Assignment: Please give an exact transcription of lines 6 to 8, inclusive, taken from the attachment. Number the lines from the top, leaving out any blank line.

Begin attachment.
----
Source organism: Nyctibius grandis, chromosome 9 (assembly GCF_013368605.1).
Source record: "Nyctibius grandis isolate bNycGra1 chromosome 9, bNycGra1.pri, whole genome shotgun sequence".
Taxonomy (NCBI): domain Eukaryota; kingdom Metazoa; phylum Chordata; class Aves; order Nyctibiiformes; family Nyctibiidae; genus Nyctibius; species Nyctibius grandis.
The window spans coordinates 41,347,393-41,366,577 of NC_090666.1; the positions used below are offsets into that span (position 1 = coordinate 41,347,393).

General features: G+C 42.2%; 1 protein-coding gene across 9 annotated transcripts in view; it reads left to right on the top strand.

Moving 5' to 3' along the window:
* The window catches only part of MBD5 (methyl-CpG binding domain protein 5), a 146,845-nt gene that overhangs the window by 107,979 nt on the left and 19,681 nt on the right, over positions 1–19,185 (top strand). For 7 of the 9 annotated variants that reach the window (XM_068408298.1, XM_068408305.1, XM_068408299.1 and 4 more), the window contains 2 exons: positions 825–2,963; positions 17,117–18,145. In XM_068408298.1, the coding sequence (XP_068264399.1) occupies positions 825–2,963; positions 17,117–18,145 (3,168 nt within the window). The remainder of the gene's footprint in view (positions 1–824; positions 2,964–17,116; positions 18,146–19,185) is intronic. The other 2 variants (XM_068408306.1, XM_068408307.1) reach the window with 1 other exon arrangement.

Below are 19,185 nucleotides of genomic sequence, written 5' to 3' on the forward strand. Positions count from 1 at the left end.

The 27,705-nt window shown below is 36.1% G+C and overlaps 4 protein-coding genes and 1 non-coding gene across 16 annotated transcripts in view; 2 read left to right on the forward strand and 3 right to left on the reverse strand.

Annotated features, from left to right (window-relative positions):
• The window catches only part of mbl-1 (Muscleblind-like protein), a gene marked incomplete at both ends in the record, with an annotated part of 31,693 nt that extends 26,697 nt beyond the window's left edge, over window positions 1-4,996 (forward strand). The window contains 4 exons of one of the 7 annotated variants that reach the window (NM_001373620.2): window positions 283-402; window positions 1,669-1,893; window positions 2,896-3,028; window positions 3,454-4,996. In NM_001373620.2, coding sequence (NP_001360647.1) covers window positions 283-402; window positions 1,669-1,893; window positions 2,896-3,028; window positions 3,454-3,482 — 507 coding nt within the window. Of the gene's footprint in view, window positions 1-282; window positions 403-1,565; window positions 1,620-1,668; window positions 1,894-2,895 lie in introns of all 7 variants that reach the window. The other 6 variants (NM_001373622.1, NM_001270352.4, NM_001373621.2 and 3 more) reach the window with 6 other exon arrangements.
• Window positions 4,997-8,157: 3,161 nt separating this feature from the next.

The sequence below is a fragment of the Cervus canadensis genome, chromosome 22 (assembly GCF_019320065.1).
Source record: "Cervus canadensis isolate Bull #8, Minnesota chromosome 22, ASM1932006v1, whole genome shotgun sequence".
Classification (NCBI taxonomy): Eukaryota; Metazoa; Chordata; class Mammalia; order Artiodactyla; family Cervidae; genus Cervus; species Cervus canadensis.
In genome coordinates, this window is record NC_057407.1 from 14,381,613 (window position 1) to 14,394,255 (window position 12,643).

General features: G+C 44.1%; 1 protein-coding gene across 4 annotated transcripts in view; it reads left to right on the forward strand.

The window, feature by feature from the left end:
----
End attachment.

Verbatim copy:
Moving 5' to 3' along the window:
* The window catches only part of MBD5 (methyl-CpG binding domain protein 5), a 146,845-nt gene that overhangs the window by 107,979 nt on the left and 19,681 nt on the right, over positions 1–19,185 (top strand). For 7 of the 9 annotated variants that reach the window (XM_068408298.1, XM_068408305.1, XM_068408299.1 and 4 more), the window contains 2 exons: positions 825–2,963; positions 17,117–18,145. In XM_068408298.1, the coding sequence (XP_068264399.1) occupies positions 825–2,963; positions 17,117–18,145 (3,168 nt within the window). The remainder of the gene's footprint in view (positions 1–824; positions 2,964–17,116; positions 18,146–19,185) is intronic. The other 2 variants (XM_068408306.1, XM_068408307.1) reach the window with 1 other exon arrangement.

Below are 19,185 nucleotides of genomic sequence, written 5' to 3' on the forward strand. Positions count from 1 at the left end.